I have to imagine that there is a similarity between adoptive parents and biological parents where you have a pretty good idea what you are getting into before you bring a child home and at the same time you have no freakin clue. Somewhere in between those two bookends though is where the magic happens and memories are created.
While this story is more recent and not how our year began, I am jumping ahead a little bit because it makes more sense in the moment (that is the problem with being perpetually slow on completing blog entries).
When Jenn and I decided that both adoption and starting a transracial family were the right choices for our family, we had a fairly good idea on what we were getting into. We also had a fairly good idea that we had no idea what we were getting into and that there would be interesting challenges that we encountered and learned from along the way.
One of the areas that we knew would be challenging is that no matter what we do, we have to make opportunities to introduce, explore and learn about different cultural aspects as they relate to our children growing up.
I know no matter what we do we will never be able to fully check that box, but we still do our best. Of the opportunities we have faced so far is one that (prior to starting a family) I never thought would become so prevalent, but has been fun to explore and experience…hair.
It is also one that brings a lot of pressure.
We know that when we go outside people will be looking and if (Grace’s particularly) hair is not cared for appropriately it could potentially give way to (most likely silent) criticism and judgement.
I often joke about the Daddy Beauty Shop when Jenn is out-of-town and Grace’s patience as I do my best to try to put something together. Jenn on the other hand has spent a lot of time reading books, blogs, watching videos and working on hair care and different hair styles for Grace. Even though I have fat fingers and haven’t mastered a twist or a braid yet, I will say I love when I have the chance to “prep” Grace’s hair. The routine of conditioner, detangler, combing and coconut oil is both relaxing and an opportunity for bonding time.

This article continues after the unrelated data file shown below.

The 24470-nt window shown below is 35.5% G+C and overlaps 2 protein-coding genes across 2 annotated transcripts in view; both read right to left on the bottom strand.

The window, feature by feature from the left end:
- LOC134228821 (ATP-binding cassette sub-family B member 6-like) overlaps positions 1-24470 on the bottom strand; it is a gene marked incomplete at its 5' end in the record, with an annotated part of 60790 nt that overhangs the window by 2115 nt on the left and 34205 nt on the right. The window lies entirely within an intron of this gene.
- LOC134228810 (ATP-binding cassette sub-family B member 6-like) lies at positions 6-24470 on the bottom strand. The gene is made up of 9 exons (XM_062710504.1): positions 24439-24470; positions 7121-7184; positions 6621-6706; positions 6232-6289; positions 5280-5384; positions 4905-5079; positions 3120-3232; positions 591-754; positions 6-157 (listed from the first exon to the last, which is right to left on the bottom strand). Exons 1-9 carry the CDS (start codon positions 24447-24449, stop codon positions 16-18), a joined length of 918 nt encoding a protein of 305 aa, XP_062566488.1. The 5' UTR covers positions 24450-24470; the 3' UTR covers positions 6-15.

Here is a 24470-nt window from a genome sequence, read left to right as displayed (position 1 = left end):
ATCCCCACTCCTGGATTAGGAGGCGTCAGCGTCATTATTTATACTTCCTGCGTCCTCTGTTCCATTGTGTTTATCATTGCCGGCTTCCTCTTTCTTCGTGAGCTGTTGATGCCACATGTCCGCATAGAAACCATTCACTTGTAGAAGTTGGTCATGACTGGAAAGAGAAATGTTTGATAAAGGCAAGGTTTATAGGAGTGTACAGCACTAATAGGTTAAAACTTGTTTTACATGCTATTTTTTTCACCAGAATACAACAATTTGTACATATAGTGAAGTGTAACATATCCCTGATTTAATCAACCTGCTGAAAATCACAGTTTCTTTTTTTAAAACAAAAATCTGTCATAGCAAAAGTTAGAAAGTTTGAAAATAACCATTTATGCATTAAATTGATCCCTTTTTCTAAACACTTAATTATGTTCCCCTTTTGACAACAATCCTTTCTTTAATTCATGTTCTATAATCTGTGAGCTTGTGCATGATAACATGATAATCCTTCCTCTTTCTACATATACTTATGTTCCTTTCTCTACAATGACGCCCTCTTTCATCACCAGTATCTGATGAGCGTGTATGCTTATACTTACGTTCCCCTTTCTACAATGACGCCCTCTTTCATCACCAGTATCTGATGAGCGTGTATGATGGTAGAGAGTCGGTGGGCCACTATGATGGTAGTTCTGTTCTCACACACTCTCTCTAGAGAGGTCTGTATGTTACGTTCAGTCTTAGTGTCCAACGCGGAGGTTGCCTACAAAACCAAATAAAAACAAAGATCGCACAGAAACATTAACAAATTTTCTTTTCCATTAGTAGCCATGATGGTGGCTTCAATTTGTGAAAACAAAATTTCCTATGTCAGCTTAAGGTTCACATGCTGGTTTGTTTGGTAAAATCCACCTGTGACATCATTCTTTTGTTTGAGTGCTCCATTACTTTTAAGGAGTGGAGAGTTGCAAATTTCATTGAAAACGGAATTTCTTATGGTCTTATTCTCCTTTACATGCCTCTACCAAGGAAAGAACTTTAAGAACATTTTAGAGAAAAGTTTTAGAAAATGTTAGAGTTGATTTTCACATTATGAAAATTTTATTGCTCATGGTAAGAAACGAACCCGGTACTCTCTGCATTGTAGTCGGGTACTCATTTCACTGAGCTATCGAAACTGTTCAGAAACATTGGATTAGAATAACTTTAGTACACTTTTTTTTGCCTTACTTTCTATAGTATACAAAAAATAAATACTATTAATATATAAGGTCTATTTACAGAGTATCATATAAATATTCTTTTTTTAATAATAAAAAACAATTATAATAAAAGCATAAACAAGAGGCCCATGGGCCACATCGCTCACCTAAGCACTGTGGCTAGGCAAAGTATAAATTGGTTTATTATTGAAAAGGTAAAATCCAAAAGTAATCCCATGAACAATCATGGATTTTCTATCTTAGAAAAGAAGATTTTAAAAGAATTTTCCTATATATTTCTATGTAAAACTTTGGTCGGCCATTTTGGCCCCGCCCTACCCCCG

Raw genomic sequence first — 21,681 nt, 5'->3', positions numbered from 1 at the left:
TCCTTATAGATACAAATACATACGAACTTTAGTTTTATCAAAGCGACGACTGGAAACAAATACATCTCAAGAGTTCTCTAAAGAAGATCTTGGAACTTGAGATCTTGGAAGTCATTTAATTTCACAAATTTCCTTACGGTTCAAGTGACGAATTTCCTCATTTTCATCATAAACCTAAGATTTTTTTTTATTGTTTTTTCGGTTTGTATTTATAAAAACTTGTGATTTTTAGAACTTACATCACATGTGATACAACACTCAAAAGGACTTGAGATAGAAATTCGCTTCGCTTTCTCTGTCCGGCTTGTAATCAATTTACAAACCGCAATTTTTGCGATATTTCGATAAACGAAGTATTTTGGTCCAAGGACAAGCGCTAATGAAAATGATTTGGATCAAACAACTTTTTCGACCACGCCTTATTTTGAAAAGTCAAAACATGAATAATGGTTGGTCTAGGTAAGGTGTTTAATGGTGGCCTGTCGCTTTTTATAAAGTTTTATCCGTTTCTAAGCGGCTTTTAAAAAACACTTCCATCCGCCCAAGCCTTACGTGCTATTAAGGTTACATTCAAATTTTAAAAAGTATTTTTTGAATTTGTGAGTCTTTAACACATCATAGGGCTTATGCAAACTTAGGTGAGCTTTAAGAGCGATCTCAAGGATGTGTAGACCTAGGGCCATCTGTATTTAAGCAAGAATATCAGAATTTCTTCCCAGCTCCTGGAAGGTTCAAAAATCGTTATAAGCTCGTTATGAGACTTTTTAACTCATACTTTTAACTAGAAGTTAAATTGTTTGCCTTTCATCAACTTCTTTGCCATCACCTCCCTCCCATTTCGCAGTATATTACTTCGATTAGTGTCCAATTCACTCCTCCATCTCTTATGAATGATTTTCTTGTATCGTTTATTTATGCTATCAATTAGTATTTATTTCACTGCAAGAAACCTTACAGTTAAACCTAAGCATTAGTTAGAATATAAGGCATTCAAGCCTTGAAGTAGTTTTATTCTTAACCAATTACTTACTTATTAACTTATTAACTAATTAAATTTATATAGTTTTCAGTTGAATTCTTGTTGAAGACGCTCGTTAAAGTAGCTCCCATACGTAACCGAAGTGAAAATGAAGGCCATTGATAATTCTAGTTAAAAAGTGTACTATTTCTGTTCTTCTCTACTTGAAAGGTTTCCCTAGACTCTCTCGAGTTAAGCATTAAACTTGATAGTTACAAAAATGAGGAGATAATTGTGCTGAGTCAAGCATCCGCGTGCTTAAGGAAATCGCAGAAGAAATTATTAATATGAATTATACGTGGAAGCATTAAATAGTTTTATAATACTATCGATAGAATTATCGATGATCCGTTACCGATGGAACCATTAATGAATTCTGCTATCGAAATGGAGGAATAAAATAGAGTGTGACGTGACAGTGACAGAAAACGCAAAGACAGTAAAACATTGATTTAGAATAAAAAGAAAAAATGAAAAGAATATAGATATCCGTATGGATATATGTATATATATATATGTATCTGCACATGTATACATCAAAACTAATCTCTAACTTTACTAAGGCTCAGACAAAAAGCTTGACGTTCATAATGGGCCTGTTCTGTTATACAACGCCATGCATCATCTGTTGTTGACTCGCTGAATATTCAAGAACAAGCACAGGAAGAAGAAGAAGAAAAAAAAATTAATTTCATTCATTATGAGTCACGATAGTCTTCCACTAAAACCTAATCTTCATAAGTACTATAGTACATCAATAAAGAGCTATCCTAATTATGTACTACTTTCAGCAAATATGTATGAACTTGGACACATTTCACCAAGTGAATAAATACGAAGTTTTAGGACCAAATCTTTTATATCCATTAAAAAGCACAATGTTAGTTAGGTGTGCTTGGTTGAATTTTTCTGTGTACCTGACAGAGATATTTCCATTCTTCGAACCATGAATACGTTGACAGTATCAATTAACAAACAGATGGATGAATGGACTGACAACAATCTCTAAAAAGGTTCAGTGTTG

Again, we wanted to make sure that we provide exposure to opportunities that we simply can not give, and so for Nolin we found a local Latino barbershop. When you come up to it, it is unassuming and then you walk in, and there are about 15 twenty-something GQ’d out barbers, singing in Spanish, texting, laughing and precisely styling/shaping hair in a barbershop with floor to ceiling mirrors and pool tables. It is truly a social scene.
I am (not always, but) typically the only white person in there, and maybe a little out of my league, but I am never treated any differently. It has become such a fun bonding experience for Nolin and I, and it is always a nice treat when I get a haircut too.
Now that brings us to the real story…a couple of weeks ago we had the scissors debacle. When Nolin was like four, he cut a nice line in his hair which was gone in a few weeks, but this was worse…much worse.
I had gone over to Grammy & Pap-Pap’s house and Jenn was cooking dinner when Grace snuck off. When Jenn found her, she had taken the scissors to her hair. The big problem was her hair was tightly pulled back, so she in essence scalped herself.
When I walked in the door, Jenn was pale and flustered and Grace had locked herself in our bedroom and wouldn’t come out. When she finally came out, it was definitely a bit worse than I had imagined. She had cut both sides and in the back. As we pulled out the hair ties, hair came out in clumps. Jenn cried. Grace stood silent. Nolin did his best to comfort both of them.
Realizing that it will take almost 3 years for her hair to grow back out, I simply asked her why she would cut her hair. She looked at me and simply said, Daddy, I just don’t like my hair at all.
As a parent, this crushes you.
Grace’s hair has become such a part of her that I love and a part of her personality. Yet maybe all of the pressure that everyone puts on a black girl regarding her hair is simply too much to handle at 3…or any age.
After all she thinks beautiful hair is blonde and wavy like all of the princesses she sees on Disney, not curly and wild.
In the end, Grace quickly got over it stating that her hair would grow back tomorrow and I realized that I needed to learn from her.